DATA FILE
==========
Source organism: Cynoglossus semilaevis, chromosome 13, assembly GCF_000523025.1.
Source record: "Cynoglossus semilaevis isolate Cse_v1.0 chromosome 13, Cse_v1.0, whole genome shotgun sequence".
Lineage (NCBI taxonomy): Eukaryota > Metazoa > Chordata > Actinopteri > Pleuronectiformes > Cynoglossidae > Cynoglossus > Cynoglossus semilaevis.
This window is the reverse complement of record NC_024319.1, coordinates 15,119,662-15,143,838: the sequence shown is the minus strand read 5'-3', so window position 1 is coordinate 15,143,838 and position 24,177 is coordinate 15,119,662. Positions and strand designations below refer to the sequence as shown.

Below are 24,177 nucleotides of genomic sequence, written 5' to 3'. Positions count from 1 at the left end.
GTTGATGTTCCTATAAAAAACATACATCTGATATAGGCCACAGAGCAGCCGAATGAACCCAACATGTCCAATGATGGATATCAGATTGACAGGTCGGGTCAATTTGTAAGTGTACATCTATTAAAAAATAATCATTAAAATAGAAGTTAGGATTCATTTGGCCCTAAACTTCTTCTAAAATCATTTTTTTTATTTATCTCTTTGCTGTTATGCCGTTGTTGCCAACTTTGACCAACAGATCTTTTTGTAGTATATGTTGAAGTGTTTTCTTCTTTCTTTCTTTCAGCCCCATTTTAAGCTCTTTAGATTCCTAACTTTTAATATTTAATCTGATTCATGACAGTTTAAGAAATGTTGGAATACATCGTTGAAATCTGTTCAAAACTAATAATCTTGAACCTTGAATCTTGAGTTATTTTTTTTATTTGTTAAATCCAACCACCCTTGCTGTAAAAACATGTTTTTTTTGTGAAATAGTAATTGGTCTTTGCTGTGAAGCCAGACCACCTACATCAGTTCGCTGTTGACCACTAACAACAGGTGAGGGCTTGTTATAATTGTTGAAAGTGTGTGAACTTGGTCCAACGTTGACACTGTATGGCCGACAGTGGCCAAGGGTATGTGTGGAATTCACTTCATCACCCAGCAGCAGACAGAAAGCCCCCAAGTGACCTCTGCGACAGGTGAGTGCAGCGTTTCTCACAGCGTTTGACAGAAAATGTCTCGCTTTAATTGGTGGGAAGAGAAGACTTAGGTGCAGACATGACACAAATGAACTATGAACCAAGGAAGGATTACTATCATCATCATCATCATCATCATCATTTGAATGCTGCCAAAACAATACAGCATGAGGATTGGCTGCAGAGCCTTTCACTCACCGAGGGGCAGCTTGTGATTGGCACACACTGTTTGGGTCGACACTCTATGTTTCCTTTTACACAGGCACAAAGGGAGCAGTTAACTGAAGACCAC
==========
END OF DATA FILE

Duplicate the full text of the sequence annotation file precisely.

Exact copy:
Source organism: Cynoglossus semilaevis, chromosome 13, assembly GCF_000523025.1.
Source record: "Cynoglossus semilaevis isolate Cse_v1.0 chromosome 13, Cse_v1.0, whole genome shotgun sequence".
Lineage (NCBI taxonomy): Eukaryota > Metazoa > Chordata > Actinopteri > Pleuronectiformes > Cynoglossidae > Cynoglossus > Cynoglossus semilaevis.
This window is the reverse complement of record NC_024319.1, coordinates 15,119,662-15,143,838: the sequence shown is the minus strand read 5'-3', so window position 1 is coordinate 15,143,838 and position 24,177 is coordinate 15,119,662. Positions and strand designations below refer to the sequence as shown.

Below are 24,177 nucleotides of genomic sequence, written 5' to 3'. Positions count from 1 at the left end.
GTTGATGTTCCTATAAAAAACATACATCTGATATAGGCCACAGAGCAGCCGAATGAACCCAACATGTCCAATGATGGATATCAGATTGACAGGTCGGGTCAATTTGTAAGTGTACATCTATTAAAAAATAATCATTAAAATAGAAGTTAGGATTCATTTGGCCCTAAACTTCTTCTAAAATCATTTTTTTTATTTATCTCTTTGCTGTTATGCCGTTGTTGCCAACTTTGACCAACAGATCTTTTTGTAGTATATGTTGAAGTGTTTTCTTCTTTCTTTCTTTCAGCCCCATTTTAAGCTCTTTAGATTCCTAACTTTTAATATTTAATCTGATTCATGACAGTTTAAGAAATGTTGGAATACATCGTTGAAATCTGTTCAAAACTAATAATCTTGAACCTTGAATCTTGAGTTATTTTTTTTATTTGTTAAATCCAACCACCCTTGCTGTAAAAACATGTTTTTTTTGTGAAATAGTAATTGGTCTTTGCTGTGAAGCCAGACCACCTACATCAGTTCGCTGTTGACCACTAACAACAGGTGAGGGCTTGTTATAATTGTTGAAAGTGTGTGAACTTGGTCCAACGTTGACACTGTATGGCCGACAGTGGCCAAGGGTATGTGTGGAATTCACTTCATCACCCAGCAGCAGACAGAAAGCCCCCAAGTGACCTCTGCGACAGGTGAGTGCAGCGTTTCTCACAGCGTTTGACAGAAAATGTCTCGCTTTAATTGGTGGGAAGAGAAGACTTAGGTGCAGACATGACACAAATGAACTATGAACCAAGGAAGGATTACTATCATCATCATCATCATCATCATCATTTGAATGCTGCCAAAACAATACAGCATGAGGATTGGCTGCAGAGCCTTTCACTCACCGAGGGGCAGCTTGTGATTGGCACACACTGTTTGGGTCGACACTCTATGTTTCCTTTTACACAGGCACAAAGGGAGCAGTTAACTGAAGACCAC